Let's take a look at some of the latest news and innovations in architecture and design around the world.
Drama over New York’s Hudson Yards development
Image credit: Wikipedia
People are divided over an eye-catching new structure at New York’s Hudson Yards. Conceptualised by British designer Thomas Heatherwick, Vessel is a giant structure with an Escher-like lattice of interconnected stair flights and landings.
According to the designer, it is not a building, nor a sculpture or an artwork. In fact, there is no defined purpose of the structure, and it is up to the community for interpretation.
Naturally, the structure has become popular with tourists already, and is already the location of countless “selfies”. The developer however stirred controversy when it claimed that all photos taken of the structure would legally belong to Vessel, although this statement was quickly retracted after immense public criticism.
While some are mesmerised by the structure, others feel that it is a poor contribution to public space.
World’s largest underwater restaurant
Image credit: Snøhetta
Norwegian-based architecture firm Snøhetta has completed what it claims is the world’s largest underwater restaurant, and the first underwater restaurant in Europe.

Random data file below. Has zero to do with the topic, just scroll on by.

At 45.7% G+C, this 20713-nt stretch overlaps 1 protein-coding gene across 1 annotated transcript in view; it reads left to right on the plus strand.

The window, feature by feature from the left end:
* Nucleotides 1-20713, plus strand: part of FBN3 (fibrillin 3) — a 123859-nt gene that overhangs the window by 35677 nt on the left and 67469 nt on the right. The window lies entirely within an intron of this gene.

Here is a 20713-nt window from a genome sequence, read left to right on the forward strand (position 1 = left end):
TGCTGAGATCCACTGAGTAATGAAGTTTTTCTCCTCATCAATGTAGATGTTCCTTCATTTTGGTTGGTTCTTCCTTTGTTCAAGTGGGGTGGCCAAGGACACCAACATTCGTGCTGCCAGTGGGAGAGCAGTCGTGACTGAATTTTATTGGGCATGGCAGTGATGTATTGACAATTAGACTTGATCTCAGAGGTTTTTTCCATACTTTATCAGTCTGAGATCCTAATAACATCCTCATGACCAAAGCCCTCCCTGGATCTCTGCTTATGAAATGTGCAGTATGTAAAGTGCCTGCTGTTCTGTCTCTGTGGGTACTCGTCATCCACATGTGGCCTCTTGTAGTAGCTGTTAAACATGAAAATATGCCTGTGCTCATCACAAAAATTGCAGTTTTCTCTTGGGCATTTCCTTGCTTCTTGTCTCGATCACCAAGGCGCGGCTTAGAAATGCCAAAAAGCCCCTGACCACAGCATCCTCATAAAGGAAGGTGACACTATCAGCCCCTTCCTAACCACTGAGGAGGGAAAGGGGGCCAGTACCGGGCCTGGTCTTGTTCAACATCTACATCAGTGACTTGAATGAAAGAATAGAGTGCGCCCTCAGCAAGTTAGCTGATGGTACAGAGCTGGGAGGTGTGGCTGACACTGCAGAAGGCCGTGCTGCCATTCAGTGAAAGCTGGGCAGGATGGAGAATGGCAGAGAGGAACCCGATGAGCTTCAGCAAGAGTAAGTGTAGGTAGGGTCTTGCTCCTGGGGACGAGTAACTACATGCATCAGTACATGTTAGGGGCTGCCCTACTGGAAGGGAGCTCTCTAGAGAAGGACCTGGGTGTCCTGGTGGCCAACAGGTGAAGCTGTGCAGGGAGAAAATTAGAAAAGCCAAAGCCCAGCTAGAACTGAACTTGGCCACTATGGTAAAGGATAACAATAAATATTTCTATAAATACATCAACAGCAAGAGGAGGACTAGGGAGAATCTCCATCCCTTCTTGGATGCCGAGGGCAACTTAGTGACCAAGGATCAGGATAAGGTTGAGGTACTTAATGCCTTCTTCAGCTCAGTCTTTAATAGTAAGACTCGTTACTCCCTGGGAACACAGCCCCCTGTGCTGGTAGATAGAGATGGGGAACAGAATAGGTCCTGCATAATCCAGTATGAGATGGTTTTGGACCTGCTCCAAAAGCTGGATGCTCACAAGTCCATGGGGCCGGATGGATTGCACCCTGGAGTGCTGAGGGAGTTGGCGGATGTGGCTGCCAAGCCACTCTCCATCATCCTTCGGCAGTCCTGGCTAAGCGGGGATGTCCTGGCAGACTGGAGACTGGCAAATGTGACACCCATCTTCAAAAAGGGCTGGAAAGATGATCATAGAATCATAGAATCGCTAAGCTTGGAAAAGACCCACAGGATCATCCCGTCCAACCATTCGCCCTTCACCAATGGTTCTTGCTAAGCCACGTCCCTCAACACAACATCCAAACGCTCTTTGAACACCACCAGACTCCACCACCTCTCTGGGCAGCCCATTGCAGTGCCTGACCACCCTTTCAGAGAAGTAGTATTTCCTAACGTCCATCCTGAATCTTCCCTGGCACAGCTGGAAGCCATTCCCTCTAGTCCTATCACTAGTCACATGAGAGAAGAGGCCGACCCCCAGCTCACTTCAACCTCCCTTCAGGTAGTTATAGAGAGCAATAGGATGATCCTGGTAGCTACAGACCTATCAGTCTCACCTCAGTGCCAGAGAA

Designed to look like a sunken periscope, the concrete restaurant plunges diagonally into the ocean in Båly, Norway. Inside, it features a large glass window to give visitors panoramic ocean views.
The 495sqm restaurant has the capacity to seat 40 diners, but will also be used as a marine research centre.
“The structure is designed to fully integrate into its marine environment over time, as the roughness of the concrete shell will function as an artificial reef, welcoming limpets and kelp to inhabit it. With the thick concrete walls lying against the craggy shoreline, the structure is built to withstand pressure and shock from the rugged sea conditions.” – Snøhetta
Hong Kong’s controversial artificial island plans
Image credit: Pixabay
Hong Kong’s government has announced a controversial solution to its land shortage issues – an artificial island costing US$80 billion.
The 1,000 hectares of reclaimed land near the island of Lantau would be able to house 260,000 homes, according to the government. Seventy percent of these houses would be dedicated to public housing.
There are concerns however about the significant cost of the project, and the impact it would have on the surrounding marine life. In particular, there are concerns that the artificial island would threaten the endangered pink dolphins in the water around Lantau.
If the island is actually built, it will become the world’s fourth-largest artificial island and the city’s biggest infrastructure project yet.